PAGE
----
Sen. Lisa Baker (R-20th) issued the following comments following Friday’s passage of a stop gap budget bill by the Senate:
“This is not an ideal approach to the state budget, and there is no pretending otherwise. It is not the end of the disagreements that have us still knotted up two and a half months past the deadline. Maybe, hopefully, it is the beginning of the end. However, this stopgap spending measure is an absolutely critical step for education and for community institutions and for human services fueled by state funding.
I have met with a wide variety of groups and individuals. School officials, job training officials, representatives of the YMCA, Meals on Wheels, domestic violence shelters, and more. They have expressed frustration, desperation, resignation, and some harder-edged sentiments. Across the state, there are sharply differing views on taxes, spending, pensions, state stores, and the other points of contention. But there is nearly unanimous agreement that having state funding turned off in mid-September is without justification.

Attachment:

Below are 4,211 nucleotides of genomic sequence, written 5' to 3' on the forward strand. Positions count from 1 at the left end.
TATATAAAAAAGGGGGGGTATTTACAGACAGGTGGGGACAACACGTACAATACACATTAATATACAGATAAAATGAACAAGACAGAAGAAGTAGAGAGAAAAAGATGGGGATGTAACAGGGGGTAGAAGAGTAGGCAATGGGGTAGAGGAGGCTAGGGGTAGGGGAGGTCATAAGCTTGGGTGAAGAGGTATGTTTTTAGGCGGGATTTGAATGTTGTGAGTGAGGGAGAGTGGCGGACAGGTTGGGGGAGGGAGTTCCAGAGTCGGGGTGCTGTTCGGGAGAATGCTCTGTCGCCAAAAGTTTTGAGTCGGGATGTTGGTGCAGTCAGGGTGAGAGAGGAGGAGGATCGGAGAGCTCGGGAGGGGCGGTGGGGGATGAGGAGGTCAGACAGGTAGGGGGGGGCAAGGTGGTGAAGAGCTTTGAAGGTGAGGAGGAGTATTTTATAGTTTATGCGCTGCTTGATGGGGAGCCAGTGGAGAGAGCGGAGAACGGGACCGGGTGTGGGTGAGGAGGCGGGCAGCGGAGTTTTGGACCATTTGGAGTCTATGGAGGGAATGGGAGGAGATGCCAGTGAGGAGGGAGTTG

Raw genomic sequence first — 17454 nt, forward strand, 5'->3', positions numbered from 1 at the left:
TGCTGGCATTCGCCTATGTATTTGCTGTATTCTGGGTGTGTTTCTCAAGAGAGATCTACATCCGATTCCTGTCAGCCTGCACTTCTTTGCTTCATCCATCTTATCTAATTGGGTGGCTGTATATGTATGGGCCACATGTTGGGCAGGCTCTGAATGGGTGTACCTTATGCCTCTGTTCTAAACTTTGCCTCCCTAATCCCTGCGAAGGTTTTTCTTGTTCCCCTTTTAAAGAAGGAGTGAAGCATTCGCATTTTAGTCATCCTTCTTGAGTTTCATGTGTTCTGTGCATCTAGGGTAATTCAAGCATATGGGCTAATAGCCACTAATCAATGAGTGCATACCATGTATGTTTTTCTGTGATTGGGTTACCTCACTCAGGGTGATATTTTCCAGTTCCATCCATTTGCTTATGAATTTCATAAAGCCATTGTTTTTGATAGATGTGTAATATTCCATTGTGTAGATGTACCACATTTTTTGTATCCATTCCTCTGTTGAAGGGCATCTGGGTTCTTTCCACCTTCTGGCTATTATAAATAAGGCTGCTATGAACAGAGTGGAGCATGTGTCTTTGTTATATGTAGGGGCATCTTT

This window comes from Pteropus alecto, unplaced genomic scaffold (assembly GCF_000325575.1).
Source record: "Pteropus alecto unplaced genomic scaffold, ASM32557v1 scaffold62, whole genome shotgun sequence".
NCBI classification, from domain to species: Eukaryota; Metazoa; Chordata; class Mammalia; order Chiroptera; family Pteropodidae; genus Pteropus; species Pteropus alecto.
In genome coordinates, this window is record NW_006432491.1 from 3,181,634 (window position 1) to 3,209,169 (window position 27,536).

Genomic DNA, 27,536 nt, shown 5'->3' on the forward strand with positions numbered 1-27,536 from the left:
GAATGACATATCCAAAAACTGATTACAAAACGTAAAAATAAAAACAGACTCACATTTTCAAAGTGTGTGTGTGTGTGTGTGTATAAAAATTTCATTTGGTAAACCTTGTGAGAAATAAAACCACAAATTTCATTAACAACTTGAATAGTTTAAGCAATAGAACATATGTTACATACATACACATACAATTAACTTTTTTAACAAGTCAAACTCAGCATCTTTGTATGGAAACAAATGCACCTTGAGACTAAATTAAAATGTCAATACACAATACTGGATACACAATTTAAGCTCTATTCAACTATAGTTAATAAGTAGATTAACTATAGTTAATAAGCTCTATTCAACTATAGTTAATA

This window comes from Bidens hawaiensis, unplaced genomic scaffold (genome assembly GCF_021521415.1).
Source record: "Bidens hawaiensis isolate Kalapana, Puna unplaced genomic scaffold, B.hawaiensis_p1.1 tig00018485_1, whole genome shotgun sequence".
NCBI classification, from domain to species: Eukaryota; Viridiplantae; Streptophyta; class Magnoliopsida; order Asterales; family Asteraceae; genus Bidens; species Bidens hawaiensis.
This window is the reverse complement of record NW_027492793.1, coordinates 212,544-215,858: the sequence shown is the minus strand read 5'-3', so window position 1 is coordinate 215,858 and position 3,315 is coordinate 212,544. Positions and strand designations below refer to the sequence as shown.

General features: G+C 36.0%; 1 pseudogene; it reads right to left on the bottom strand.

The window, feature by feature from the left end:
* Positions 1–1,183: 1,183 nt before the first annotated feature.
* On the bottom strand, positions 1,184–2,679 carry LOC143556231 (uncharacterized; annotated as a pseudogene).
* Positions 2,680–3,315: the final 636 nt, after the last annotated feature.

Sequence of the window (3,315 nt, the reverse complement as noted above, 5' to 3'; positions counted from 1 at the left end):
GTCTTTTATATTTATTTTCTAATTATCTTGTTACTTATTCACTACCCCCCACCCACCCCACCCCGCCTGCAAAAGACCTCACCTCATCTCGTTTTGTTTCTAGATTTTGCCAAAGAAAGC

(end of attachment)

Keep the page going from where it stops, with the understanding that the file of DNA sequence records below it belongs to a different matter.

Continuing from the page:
The situation is far more serious than the governor’s unfortunate characterization of it as a “temporary inconvenience.” The current absence of funding for schools, social services, and other community efforts is unnecessary. Individuals and organizations have more than enough challenges in their operations, without having to scramble for emergency funding, to juggle bills, and to make discouraging decisions on where and when to cut back. We cannot turn back the clock on the decision to veto the entire budget, but we can and should move constructively to alleviate the disruption going forward.
Without question, a stopgap budget is not a preferred tool in any manual of government operations. But with the when and how of a budget agreement still very much an open question, we cannot ignore what an essential life preserver it is for those providing and those depending on vital services across our communities.”